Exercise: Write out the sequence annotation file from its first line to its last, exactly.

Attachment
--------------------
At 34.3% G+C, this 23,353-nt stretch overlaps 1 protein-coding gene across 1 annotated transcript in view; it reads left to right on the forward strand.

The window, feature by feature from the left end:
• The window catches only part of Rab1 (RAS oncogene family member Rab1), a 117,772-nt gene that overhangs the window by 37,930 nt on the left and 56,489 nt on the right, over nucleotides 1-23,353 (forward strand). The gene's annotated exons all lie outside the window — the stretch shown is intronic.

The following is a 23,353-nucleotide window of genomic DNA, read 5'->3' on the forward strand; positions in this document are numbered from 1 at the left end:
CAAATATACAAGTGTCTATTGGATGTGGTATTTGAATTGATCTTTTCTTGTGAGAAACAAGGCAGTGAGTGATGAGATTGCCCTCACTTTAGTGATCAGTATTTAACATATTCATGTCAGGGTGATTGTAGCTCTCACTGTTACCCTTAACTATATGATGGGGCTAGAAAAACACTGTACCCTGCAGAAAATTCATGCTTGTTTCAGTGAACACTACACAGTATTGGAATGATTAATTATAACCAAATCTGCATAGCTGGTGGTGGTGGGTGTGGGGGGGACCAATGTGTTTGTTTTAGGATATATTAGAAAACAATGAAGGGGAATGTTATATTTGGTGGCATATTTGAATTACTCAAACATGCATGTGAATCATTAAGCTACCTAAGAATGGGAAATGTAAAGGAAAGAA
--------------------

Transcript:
At 34.3% G+C, this 23,353-nt stretch overlaps 1 protein-coding gene across 1 annotated transcript in view; it reads left to right on the forward strand.

The window, feature by feature from the left end:
• The window catches only part of Rab1 (RAS oncogene family member Rab1), a 117,772-nt gene that overhangs the window by 37,930 nt on the left and 56,489 nt on the right, over nucleotides 1-23,353 (forward strand). The gene's annotated exons all lie outside the window — the stretch shown is intronic.

The following is a 23,353-nucleotide window of genomic DNA, read 5'->3' on the forward strand; positions in this document are numbered from 1 at the left end:
CAAATATACAAGTGTCTATTGGATGTGGTATTTGAATTGATCTTTTCTTGTGAGAAACAAGGCAGTGAGTGATGAGATTGCCCTCACTTTAGTGATCAGTATTTAACATATTCATGTCAGGGTGATTGTAGCTCTCACTGTTACCCTTAACTATATGATGGGGCTAGAAAAACACTGTACCCTGCAGAAAATTCATGCTTGTTTCAGTGAACACTACACAGTATTGGAATGATTAATTATAACCAAATCTGCATAGCTGGTGGTGGTGGGTGTGGGGGGGACCAATGTGTTTGTTTTAGGATATATTAGAAAACAATGAAGGGGAATGTTATATTTGGTGGCATATTTGAATTACTCAAACATGCATGTGAATCATTAAGCTACCTAAGAATGGGAAATGTAAAGGAAAGAA